Date: 2011-12-03 18:24 (UTC)
twigletzone: Red and white striped socks clothes-pegged to the guy rope of a tent. (Default)
From: [personal profile] twigletzone
If they'd said WAH OUR COLLECTIVE FANNISH PAIN STOP BEING NASTY, I'd have left it at "meh, she wasn't for me", which was my original comment. They cheerfully got into a debate; I'm not taking blame for that.

no shortage of realistic male characters in sf/f but not many female characters that seem realistic to me

What interests me about that, coming from you, is that you absolutely hated Malta Vestrit in Robin Hobb's Liveships trilogies - I recall you commenting with considerable satisfaction that she got "several salutary come-uppances" in the book. I found Malta Vestrit one of the few female characters I genuinely could root for - a fearless little adventurer and very much her father's daughter. There's a scene later on in one of the third trilogy in which the Fool names his horse Malta, because "she has no fear in her". Malta makes bold moves, not all of which are wise, and becomes both stronger and wiser through handling her own mistakes. She does find love, but you can watch the process of her becoming the equal of the very alien young man she finds it with, and watch his steadily growing fascination with this wild and passionate creature who happens to be a woman. By contrast, Anne McCaffrey's heroines constantly seem to fall on their feet, never seem to end up making cockups they'll carry for life, and invariably seem to be handed a perfect husband on a plate as a result of some mystical quality of specialness they have - being the bestest telepath, or the only one with a personality in the dragon hatchery, or blah blah blah. It all smacks a bit of fairy princess complex to me. I'd like to know what you want in a heroine?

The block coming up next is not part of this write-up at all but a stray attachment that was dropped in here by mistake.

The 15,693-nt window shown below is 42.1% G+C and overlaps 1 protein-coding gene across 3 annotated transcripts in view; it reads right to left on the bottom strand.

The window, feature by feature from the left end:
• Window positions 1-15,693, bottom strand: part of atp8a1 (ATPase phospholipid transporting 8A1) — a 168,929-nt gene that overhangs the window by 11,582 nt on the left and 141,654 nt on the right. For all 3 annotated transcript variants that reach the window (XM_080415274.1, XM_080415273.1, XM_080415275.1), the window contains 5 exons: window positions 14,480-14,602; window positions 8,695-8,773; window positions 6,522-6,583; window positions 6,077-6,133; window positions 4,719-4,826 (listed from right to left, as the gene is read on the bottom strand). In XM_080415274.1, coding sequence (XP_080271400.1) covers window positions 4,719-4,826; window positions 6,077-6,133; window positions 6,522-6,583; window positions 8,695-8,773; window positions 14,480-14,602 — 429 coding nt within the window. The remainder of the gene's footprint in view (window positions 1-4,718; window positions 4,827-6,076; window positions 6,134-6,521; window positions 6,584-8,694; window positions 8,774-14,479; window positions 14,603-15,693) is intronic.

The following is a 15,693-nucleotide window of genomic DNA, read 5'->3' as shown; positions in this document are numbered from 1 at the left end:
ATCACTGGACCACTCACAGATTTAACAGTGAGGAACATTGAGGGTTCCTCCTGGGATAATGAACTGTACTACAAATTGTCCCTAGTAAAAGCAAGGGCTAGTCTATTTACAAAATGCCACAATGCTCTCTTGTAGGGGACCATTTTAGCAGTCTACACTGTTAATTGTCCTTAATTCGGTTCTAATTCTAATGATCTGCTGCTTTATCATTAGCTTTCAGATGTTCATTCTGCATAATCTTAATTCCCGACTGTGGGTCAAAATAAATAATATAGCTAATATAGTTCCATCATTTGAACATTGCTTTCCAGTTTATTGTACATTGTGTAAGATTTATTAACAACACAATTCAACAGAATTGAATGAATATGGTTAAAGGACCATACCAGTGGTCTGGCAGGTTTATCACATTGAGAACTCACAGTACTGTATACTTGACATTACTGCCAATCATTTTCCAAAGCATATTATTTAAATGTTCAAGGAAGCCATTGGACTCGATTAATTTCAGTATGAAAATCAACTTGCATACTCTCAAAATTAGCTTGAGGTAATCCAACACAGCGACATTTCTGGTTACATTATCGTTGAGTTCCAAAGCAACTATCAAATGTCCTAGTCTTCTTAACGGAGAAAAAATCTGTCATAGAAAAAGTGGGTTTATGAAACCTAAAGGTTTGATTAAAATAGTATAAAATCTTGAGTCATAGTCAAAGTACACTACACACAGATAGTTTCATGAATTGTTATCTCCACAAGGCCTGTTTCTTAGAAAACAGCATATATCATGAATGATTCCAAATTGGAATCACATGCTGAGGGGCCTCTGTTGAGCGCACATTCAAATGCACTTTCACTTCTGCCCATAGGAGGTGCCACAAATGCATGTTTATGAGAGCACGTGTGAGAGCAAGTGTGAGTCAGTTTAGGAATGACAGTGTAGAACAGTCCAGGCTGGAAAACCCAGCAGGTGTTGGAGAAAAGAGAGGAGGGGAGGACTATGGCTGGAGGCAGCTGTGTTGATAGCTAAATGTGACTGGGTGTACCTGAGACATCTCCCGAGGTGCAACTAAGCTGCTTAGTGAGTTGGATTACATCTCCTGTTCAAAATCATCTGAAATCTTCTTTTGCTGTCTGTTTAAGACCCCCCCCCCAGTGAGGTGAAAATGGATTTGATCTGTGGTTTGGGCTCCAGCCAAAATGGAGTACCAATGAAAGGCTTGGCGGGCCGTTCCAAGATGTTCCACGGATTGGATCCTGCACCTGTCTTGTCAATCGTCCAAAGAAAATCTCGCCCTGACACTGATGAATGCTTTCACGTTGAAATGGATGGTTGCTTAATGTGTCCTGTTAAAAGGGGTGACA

I don't recognise the male-character names you're quoting; I was thinking of the men in the telepaths series, particularly the guy with yellow eyes who spends Rowan's entire life obediently being in love with her from afar and then marries her bleeding daughter. It's like something out of Twilight. The magic telepathic husband Rowan ends up with in those books is deeply irritating as well; he's a female sexual fantasy given life, basically. "Behold my manly ability to COMPLETELY DISREGARD THE RULES, and did I mention that I'm also dark-haired and sparkly-eyed and I Make People Laugh?" The men in the dragon books are pretty two-dimensional for the most part as well, whichever side they're on.

Yes, I agree she was terrible at writing bad guys - although to be perfectly honest I run a mile from any book with dolphins in the title, especially if it's fantasy and expecially if it comes late in an existing series which is already getting creaky. So I've never read that one. Although to be honest based on my own experience of strong and successful women they're often extremely controlling and pushy towards their kids, especially daughters, so I don't think I'd find it an implausible change of viewpoint at all. The combination of strong character, determination and the peculiar blurring of boundaries mothers seem to experience between their own personalities and those of their daughters seems to have a very toxic result.


rmc28: Rachel smiling against background of trees, with newly-cut short hair (Default)